Hi, I have seen these lights on the road – they make bikes more visible but I’m not sure if they are road legal. Please could you tell me if they are and if not what does arrive alive recommend to make a motorcyclist more visible?
The lens covers that are marketed for motorcycles are, in some instances, quite legal and in others, completely illegal.
Regulation 181 of the National Road Traffic Act governs the colour of lights (or lamps) that may be emitted and prohibits the projection of any colour other than white, amber or yellow towards the front, except in the case of identification lamps on trucks, which may be green.
Essentially, this means that a headlamp may be white, amber or yellow and you may have noticed that front fog driving lamps have a yellow hue to them.
When it comes to the visibility of motorcycles, we should be mindful and sensitive to this issue, due to the fact that the profile of these motor vehicles is ordinarily much smaller than other motor vehicles on the road. The fitting of legal headlamp covers may go some way to helping, more especially since the practice of driving with headlamps on during the day is growing and being actively encouraged. We all know that motorcycles MUST drive with their headlamps on, regardless of the time of day or night, and it has been argued by many that other motor vehicles doing so has diminished the visibility of motorcycles.
This assertion is partially true, although it can equally be argued that visibility of all motor vehicles is an important factor in road safety. In my opinion, if motorcycles have a different colour headlamp to other motor vehicles, it may improve the chances of them being seen by other motorists. I would therefore support any initiative to have motorcyclists fit headlamp covers that are amber or yellow, provided that such covers do not diminish the effectiveness of the headlamp at night. The red, blue or green headlamp covers that are also available are illegal and should not be fitted under any circumstances.
But there is way more to being visible on a motorcycle than the mere colour of its headlamp and motorcyclists should become particularly mindful and sensitive to their own responsibilities to achieving this. There are many things that a motorcyclist can do to increase their visible presence on the road, amongst these being:
- Making sure that their headlamps are in good working order and are operated on dipped beam during the day;
- Fitting auxiliary lamps to their motorcycles;
- Wearing high visibility clothing over their protective clothing;
- Maintaining correct road/lane positioning so as to increase their profile on the road.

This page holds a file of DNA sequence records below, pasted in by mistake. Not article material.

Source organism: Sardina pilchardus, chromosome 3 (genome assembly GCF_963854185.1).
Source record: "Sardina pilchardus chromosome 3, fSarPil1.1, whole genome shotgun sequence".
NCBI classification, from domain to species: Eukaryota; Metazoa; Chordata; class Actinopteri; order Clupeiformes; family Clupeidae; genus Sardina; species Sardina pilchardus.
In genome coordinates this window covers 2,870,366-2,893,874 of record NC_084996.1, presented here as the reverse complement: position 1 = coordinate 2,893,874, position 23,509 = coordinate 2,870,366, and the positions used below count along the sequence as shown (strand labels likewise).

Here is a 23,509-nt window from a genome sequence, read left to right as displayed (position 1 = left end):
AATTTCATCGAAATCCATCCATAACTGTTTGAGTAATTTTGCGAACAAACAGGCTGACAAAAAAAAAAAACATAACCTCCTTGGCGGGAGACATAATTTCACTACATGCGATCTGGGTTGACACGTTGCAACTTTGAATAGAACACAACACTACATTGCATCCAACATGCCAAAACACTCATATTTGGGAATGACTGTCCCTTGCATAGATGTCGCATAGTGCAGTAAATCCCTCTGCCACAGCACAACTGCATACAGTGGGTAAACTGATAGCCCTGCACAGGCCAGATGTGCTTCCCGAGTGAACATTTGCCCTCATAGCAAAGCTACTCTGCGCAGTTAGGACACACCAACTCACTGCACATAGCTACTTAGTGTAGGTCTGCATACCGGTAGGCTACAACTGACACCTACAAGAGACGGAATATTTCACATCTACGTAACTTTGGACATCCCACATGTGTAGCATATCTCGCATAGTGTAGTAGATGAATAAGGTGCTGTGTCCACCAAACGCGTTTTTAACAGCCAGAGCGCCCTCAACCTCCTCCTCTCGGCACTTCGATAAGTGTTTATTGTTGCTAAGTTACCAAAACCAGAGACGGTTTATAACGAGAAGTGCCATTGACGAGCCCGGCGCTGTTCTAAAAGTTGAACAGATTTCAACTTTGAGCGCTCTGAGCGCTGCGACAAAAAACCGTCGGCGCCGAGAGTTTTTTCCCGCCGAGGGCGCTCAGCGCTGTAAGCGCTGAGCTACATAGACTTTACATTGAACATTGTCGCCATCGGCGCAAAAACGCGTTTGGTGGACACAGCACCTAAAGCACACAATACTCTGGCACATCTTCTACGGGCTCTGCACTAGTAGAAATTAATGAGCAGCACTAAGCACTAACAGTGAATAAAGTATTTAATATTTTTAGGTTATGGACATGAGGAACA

Unfortunately, other motorists who don’t see motorcyclists are generally given a raw deal since it is usually the motorcyclist who has not taken the appropriate measures to make themselves visible on the road. Such things as dark or dull clothing, incorrect road position, etc. has a huge influence on these matters and motorcyclists should be acutely aware of the fact that they are less visible than larger motor vehicles and make every effort to mitigate this risk by taking the appropriate measures – which, by the way does not include fitting loud exhaust pipes so as to make a noise and cause other motorists to panic when they ride past them.
181. Colour of lights
(1) Subject to the provisions of regulation 170 (1), 171 (1), 172, 175 or 176, no person shall
operate on a public road a motor vehicle which is fitted with or carries on it a lamp which—
(a) except in the case of a brake anti-lock warning light to the front of a trailer, emits a
light which is not white, amber or yellow in colour towards the front
(b) emits a light which is not yellow or amber in colour towards either side of the motor
(c) except in the case of a direction indicator or reversing lamp complying with the
provisions of these regulations, emits a light which is not red in colour towards the
(2) When two or more lamps of the same class emitting light in the same direction are fitted to
a vehicle they shall emit light of the same colour.
Provided that no person shall operate on a public road a motor vehicle fitted with any colour of
lights other than the colour of lights prescribed in terms of these regulations.
National Chairman – Justice Project South Africa (NPC)
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